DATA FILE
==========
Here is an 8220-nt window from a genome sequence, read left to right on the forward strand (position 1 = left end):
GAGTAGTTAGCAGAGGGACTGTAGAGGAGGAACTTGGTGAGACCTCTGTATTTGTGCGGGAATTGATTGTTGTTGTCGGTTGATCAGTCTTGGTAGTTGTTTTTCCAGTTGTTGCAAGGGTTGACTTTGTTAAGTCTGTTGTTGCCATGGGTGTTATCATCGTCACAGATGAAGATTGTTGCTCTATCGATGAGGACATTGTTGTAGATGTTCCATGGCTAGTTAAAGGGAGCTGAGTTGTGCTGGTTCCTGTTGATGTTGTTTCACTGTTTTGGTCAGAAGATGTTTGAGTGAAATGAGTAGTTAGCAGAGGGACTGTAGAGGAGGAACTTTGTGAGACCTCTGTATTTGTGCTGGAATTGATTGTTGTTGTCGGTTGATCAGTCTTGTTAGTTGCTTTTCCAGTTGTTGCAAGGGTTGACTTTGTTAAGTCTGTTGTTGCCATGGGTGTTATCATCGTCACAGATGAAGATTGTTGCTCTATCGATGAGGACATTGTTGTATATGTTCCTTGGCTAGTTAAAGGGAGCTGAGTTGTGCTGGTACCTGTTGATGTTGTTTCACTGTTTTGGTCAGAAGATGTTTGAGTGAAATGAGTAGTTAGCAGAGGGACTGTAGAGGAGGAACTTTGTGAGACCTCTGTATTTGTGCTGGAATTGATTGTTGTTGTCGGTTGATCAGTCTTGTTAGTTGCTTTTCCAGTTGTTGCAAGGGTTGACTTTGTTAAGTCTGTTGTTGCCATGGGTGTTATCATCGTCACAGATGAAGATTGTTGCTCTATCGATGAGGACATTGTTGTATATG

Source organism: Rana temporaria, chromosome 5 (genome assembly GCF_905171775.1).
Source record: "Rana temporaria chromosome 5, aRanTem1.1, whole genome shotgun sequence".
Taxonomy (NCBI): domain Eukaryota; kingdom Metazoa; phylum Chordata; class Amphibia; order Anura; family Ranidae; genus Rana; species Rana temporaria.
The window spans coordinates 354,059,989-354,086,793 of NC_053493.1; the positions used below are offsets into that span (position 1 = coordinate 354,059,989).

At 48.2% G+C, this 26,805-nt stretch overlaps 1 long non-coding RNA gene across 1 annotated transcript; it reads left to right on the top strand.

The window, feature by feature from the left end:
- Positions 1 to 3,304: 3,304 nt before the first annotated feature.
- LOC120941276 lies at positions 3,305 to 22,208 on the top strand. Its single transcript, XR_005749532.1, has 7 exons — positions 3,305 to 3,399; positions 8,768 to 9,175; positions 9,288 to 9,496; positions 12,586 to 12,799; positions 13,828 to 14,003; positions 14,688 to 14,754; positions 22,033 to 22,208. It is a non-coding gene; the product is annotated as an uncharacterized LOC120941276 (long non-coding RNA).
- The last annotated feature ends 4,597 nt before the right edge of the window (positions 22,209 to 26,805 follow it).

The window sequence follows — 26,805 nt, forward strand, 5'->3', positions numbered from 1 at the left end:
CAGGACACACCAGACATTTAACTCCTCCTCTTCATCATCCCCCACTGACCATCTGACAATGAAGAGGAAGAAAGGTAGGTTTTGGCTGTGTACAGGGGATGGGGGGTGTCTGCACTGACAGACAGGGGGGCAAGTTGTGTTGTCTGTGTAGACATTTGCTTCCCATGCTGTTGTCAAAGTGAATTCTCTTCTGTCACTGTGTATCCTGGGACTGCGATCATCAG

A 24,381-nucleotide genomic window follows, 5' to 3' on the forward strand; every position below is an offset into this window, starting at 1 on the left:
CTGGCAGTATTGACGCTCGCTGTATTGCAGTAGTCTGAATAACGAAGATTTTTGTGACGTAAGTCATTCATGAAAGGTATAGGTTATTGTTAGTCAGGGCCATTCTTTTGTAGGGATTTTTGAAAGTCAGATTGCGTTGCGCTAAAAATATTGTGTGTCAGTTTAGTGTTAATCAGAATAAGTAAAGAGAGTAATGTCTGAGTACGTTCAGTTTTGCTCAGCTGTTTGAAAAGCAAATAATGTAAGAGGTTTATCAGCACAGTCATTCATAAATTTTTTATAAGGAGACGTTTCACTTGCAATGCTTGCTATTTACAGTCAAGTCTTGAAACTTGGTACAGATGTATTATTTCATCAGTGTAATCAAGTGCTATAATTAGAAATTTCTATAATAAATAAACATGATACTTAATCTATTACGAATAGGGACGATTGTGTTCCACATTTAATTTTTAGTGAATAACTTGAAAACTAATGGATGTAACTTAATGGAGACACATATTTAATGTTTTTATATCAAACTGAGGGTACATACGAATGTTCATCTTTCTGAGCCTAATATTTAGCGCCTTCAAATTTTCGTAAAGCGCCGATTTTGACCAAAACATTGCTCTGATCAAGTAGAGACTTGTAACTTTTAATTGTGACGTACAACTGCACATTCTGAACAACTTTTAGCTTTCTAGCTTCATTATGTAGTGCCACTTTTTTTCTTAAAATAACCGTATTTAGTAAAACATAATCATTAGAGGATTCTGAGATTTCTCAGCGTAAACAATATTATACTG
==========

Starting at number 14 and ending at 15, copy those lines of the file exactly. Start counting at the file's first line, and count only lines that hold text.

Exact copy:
A 24,381-nucleotide genomic window follows, 5' to 3' on the forward strand; every position below is an offset into this window, starting at 1 on the left:
CTGGCAGTATTGACGCTCGCTGTATTGCAGTAGTCTGAATAACGAAGATTTTTGTGACGTAAGTCATTCATGAAAGGTATAGGTTATTGTTAGTCAGGGCCATTCTTTTGTAGGGATTTTTGAAAGTCAGATTGCGTTGCGCTAAAAATATTGTGTGTCAGTTTAGTGTTAATCAGAATAAGTAAAGAGAGTAATGTCTGAGTACGTTCAGTTTTGCTCAGCTGTTTGAAAAGCAAATAATGTAAGAGGTTTATCAGCACAGTCATTCATAAATTTTTTATAAGGAGACGTTTCACTTGCAATGCTTGCTATTTACAGTCAAGTCTTGAAACTTGGTACAGATGTATTATTTCATCAGTGTAATCAAGTGCTATAATTAGAAATTTCTATAATAAATAAACATGATACTTAATCTATTACGAATAGGGACGATTGTGTTCCACATTTAATTTTTAGTGAATAACTTGAAAACTAATGGATGTAACTTAATGGAGACACATATTTAATGTTTTTATATCAAACTGAGGGTACATACGAATGTTCATCTTTCTGAGCCTAATATTTAGCGCCTTCAAATTTTCGTAAAGCGCCGATTTTGACCAAAACATTGCTCTGATCAAGTAGAGACTTGTAACTTTTAATTGTGACGTACAACTGCACATTCTGAACAACTTTTAGCTTTCTAGCTTCATTATGTAGTGCCACTTTTTTTCTTAAAATAACCGTATTTAGTAAAACATAATCATTAGAGGATTCTGAGATTTCTCAGCGTAAACAATATTATACTG